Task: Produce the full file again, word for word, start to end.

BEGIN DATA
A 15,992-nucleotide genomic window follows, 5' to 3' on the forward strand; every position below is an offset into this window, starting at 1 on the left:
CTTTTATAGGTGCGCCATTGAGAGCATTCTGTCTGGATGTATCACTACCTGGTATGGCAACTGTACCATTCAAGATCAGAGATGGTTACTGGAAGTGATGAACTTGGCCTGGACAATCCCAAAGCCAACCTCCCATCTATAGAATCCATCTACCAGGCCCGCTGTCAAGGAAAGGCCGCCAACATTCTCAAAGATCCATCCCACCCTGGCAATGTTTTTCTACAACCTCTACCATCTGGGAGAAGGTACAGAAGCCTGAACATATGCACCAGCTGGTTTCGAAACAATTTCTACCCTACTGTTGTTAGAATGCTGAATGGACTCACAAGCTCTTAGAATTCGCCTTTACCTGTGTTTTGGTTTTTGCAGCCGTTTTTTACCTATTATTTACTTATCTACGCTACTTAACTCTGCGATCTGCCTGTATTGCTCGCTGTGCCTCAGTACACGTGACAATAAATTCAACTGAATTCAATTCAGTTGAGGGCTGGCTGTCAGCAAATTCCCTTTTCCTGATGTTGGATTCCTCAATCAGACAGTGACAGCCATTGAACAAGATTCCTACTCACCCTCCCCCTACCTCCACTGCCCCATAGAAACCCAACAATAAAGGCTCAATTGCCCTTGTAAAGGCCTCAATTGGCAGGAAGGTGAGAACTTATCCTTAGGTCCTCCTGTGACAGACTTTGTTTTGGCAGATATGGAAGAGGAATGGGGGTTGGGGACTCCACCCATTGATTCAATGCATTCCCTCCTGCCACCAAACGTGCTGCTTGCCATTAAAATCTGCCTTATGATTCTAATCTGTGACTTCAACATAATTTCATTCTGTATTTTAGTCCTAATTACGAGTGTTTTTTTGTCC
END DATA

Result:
A 15,992-nucleotide genomic window follows, 5' to 3' on the forward strand; every position below is an offset into this window, starting at 1 on the left:
CTTTTATAGGTGCGCCATTGAGAGCATTCTGTCTGGATGTATCACTACCTGGTATGGCAACTGTACCATTCAAGATCAGAGATGGTTACTGGAAGTGATGAACTTGGCCTGGACAATCCCAAAGCCAACCTCCCATCTATAGAATCCATCTACCAGGCCCGCTGTCAAGGAAAGGCCGCCAACATTCTCAAAGATCCATCCCACCCTGGCAATGTTTTTCTACAACCTCTACCATCTGGGAGAAGGTACAGAAGCCTGAACATATGCACCAGCTGGTTTCGAAACAATTTCTACCCTACTGTTGTTAGAATGCTGAATGGACTCACAAGCTCTTAGAATTCGCCTTTACCTGTGTTTTGGTTTTTGCAGCCGTTTTTTACCTATTATTTACTTATCTACGCTACTTAACTCTGCGATCTGCCTGTATTGCTCGCTGTGCCTCAGTACACGTGACAATAAATTCAACTGAATTCAATTCAGTTGAGGGCTGGCTGTCAGCAAATTCCCTTTTCCTGATGTTGGATTCCTCAATCAGACAGTGACAGCCATTGAACAAGATTCCTACTCACCCTCCCCCTACCTCCACTGCCCCATAGAAACCCAACAATAAAGGCTCAATTGCCCTTGTAAAGGCCTCAATTGGCAGGAAGGTGAGAACTTATCCTTAGGTCCTCCTGTGACAGACTTTGTTTTGGCAGATATGGAAGAGGAATGGGGGTTGGGGACTCCACCCATTGATTCAATGCATTCCCTCCTGCCACCAAACGTGCTGCTTGCCATTAAAATCTGCCTTATGATTCTAATCTGTGACTTCAACATAATTTCATTCTGTATTTTAGTCCTAATTACGAGTGTTTTTTTGTCC